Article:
Brad Delong complains of the noise my dry bones make when they clatter. Then he sprints below decks and stands, in the boiler room, at the contact point, before the mast. (I'm relieved his metaphor's metaphorical: I would pity the crew quartered in the boiler room.) He says:
Over at The Valve, they are talking about the book Theory's Empire--and thus about the damage done by "Critical Theory" and its spawn on the American humanities over the past generation. But most of it is all too... theoretical. What work can you do with statements like...
...and then he quotes, among other things, the second half of the fourth paragraph of my contribution as an example of the bloodlessness of the Valve's critique of Theory. Now, DeLong is sharp on matters economic, but if his reading of my essay's typical of his analysis of all matters outside economics, then I applaud his decision to stick to his strengths. On what grounds, if not logical, would he have literary critics confront the excesses of more Theoretically-minded critics? My essay, as you know, fingers the decline of rigorous thought as the motive force behind the rise of Theory in the humanities. And I argue my point, if you please, rigorously.
But rigor and logic are bloodless, whereas invective is sanguifluous. In Timothy and Sean's posts, the streets run crimson as the life runs from the things which late were Theories. Those posts excel where mine fail: they make sweeping arguments designed to appeal to those who are already convinced of Theory's vacuity. In other words, they have the rhetorical flair which appeals to someone who, like DeLong, dismisses Theory as so much blather. And some of it is. However, no one who practices one or another of the regnant Theories will read Timothy or Sean's posts and reevaluate their life's work. They will recognize, in both, the hostility that they and theirs have (admittedly) earned. But it still reads hostile, and it's still likely to be ignored. Consider an example:
Sean and Timothy are Generals in the War Against Theory. All available intelligence points to a battalion of Bhabhatistas hiding in the Deconstructed Zone. On the eve of battle, General McCann delivers a rousing condemnation of the Bhabhatistas. General Burke follows suit. The troops, intoxicated by the rhetoric, grab their gear and prepare for the assault.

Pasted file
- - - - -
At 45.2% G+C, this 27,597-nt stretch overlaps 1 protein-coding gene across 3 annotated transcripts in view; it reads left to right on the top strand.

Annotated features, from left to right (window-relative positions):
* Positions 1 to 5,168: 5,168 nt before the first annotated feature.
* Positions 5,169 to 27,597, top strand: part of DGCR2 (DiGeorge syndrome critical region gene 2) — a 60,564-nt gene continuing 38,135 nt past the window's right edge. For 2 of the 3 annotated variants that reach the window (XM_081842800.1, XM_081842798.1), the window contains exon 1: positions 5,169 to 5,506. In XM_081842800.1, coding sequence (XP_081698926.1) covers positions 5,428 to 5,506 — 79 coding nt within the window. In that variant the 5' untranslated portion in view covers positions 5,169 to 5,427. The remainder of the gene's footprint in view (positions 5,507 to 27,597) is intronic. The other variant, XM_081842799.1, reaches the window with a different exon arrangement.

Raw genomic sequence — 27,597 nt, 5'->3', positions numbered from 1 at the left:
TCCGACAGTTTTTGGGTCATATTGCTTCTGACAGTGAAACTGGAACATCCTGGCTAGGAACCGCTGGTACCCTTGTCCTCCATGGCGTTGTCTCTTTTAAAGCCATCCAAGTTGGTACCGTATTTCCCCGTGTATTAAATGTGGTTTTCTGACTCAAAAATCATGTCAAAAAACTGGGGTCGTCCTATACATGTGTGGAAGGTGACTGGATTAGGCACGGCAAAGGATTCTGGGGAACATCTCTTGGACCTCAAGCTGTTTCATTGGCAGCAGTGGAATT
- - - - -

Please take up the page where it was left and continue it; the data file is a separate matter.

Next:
Sounds about right to me. But what would happen if Covert Operative McCann delivered that same condemnation to Bhabhatistas he bunks with? How long before the life begins running from the rapidly de-sanguinating body of poor C.O. McCann? Not long at all. So C.O. McCann, knowing his intentions and his audience, would probably choose to encourage defection by other means.
"We have the logic," he mouths to a bunk-mate.
"But, the Bhabha said..."
"Forget about the Bhabha!" he whispers with a vehemence belying volume. "The Bhabha lied. Logic is real..."
"...The Logic is The Real?"
"No," McCann mumbles. "Logic is real. As in 'it exists.'"
"Oh, I see, I see. It 'exists.'"
"Not 'it "exists."' C'mon on now!" Then patiently. "Look at me. See? No fingers. It. Ex. Ists. It. Ex. Iists. It. Ex. Ists."
"No!" Then hushed: "Not 'The Real'! Logic. Lo-gic."
"Is the Logic like candy?"
"Yes. It is. Exactly like candy. So you'll defect?"
"I suppose. But wait! You said 'the Bhabha lied'!"
"That's right. I said 'the Bhabha lied.' Now get some sleep. We have a lot to talk about in the morning."
From that point forward, C.O. McCann would tell him how the Bhabha denied the logic, but how his Che--the Derrida--did not. He would tell him about the logic and put to lie the lies of The Real. And that's pretty much what Covert Op. Y.T. did in his contribution.